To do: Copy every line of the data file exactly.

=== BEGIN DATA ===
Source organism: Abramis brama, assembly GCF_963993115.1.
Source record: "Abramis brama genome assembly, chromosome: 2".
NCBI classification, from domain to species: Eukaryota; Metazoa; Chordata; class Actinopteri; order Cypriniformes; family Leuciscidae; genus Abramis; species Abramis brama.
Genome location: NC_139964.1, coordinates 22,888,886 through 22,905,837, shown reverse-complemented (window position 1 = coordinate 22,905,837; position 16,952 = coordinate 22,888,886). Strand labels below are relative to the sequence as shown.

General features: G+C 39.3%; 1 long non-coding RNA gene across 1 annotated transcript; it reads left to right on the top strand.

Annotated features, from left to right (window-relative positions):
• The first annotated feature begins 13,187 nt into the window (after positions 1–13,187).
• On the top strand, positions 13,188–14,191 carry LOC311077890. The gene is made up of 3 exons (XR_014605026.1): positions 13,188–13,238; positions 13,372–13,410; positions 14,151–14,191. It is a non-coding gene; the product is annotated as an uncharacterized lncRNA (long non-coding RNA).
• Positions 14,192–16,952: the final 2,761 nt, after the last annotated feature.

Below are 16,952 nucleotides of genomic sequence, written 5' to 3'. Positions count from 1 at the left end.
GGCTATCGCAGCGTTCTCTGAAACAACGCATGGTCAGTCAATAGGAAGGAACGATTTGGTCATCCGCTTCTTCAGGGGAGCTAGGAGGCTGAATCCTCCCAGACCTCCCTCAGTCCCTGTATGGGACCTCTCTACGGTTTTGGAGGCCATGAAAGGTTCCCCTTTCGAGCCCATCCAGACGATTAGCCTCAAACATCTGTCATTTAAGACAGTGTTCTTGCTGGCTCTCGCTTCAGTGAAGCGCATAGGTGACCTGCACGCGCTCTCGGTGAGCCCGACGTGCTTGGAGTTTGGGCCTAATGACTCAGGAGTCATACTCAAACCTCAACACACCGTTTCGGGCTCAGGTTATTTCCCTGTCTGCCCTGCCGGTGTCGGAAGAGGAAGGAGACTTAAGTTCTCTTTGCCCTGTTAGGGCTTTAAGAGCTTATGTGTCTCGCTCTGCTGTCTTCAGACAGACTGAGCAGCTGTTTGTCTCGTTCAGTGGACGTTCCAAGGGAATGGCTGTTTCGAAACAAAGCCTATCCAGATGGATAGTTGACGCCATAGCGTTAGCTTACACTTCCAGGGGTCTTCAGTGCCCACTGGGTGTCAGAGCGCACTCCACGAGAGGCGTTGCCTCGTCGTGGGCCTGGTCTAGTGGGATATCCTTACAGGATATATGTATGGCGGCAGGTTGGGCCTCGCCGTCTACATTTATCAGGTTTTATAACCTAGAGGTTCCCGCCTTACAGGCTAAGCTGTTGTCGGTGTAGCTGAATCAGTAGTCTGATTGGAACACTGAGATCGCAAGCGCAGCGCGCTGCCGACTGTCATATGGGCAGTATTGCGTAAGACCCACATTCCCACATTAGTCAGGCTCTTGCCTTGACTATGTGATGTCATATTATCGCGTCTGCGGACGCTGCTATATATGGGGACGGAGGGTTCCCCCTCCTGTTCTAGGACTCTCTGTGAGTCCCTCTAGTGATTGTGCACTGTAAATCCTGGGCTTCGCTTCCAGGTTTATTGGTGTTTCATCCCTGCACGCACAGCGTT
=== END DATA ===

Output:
Source organism: Abramis brama, assembly GCF_963993115.1.
Source record: "Abramis brama genome assembly, chromosome: 2".
NCBI classification, from domain to species: Eukaryota; Metazoa; Chordata; class Actinopteri; order Cypriniformes; family Leuciscidae; genus Abramis; species Abramis brama.
Genome location: NC_139964.1, coordinates 22,888,886 through 22,905,837, shown reverse-complemented (window position 1 = coordinate 22,905,837; position 16,952 = coordinate 22,888,886). Strand labels below are relative to the sequence as shown.

General features: G+C 39.3%; 1 long non-coding RNA gene across 1 annotated transcript; it reads left to right on the top strand.

Annotated features, from left to right (window-relative positions):
• The first annotated feature begins 13,187 nt into the window (after positions 1–13,187).
• On the top strand, positions 13,188–14,191 carry LOC311077890. The gene is made up of 3 exons (XR_014605026.1): positions 13,188–13,238; positions 13,372–13,410; positions 14,151–14,191. It is a non-coding gene; the product is annotated as an uncharacterized lncRNA (long non-coding RNA).
• Positions 14,192–16,952: the final 2,761 nt, after the last annotated feature.

Below are 16,952 nucleotides of genomic sequence, written 5' to 3'. Positions count from 1 at the left end.
GGCTATCGCAGCGTTCTCTGAAACAACGCATGGTCAGTCAATAGGAAGGAACGATTTGGTCATCCGCTTCTTCAGGGGAGCTAGGAGGCTGAATCCTCCCAGACCTCCCTCAGTCCCTGTATGGGACCTCTCTACGGTTTTGGAGGCCATGAAAGGTTCCCCTTTCGAGCCCATCCAGACGATTAGCCTCAAACATCTGTCATTTAAGACAGTGTTCTTGCTGGCTCTCGCTTCAGTGAAGCGCATAGGTGACCTGCACGCGCTCTCGGTGAGCCCGACGTGCTTGGAGTTTGGGCCTAATGACTCAGGAGTCATACTCAAACCTCAACACACCGTTTCGGGCTCAGGTTATTTCCCTGTCTGCCCTGCCGGTGTCGGAAGAGGAAGGAGACTTAAGTTCTCTTTGCCCTGTTAGGGCTTTAAGAGCTTATGTGTCTCGCTCTGCTGTCTTCAGACAGACTGAGCAGCTGTTTGTCTCGTTCAGTGGACGTTCCAAGGGAATGGCTGTTTCGAAACAAAGCCTATCCAGATGGATAGTTGACGCCATAGCGTTAGCTTACACTTCCAGGGGTCTTCAGTGCCCACTGGGTGTCAGAGCGCACTCCACGAGAGGCGTTGCCTCGTCGTGGGCCTGGTCTAGTGGGATATCCTTACAGGATATATGTATGGCGGCAGGTTGGGCCTCGCCGTCTACATTTATCAGGTTTTATAACCTAGAGGTTCCCGCCTTACAGGCTAAGCTGTTGTCGGTGTAGCTGAATCAGTAGTCTGATTGGAACACTGAGATCGCAAGCGCAGCGCGCTGCCGACTGTCATATGGGCAGTATTGCGTAAGACCCACATTCCCACATTAGTCAGGCTCTTGCCTTGACTATGTGATGTCATATTATCGCGTCTGCGGACGCTGCTATATATGGGGACGGAGGGTTCCCCCTCCTGTTCTAGGACTCTCTGTGAGTCCCTCTAGTGATTGTGCACTGTAAATCCTGGGCTTCGCTTCCAGGTTTATTGGTGTTTCATCCCTGCACGCACAGCGTT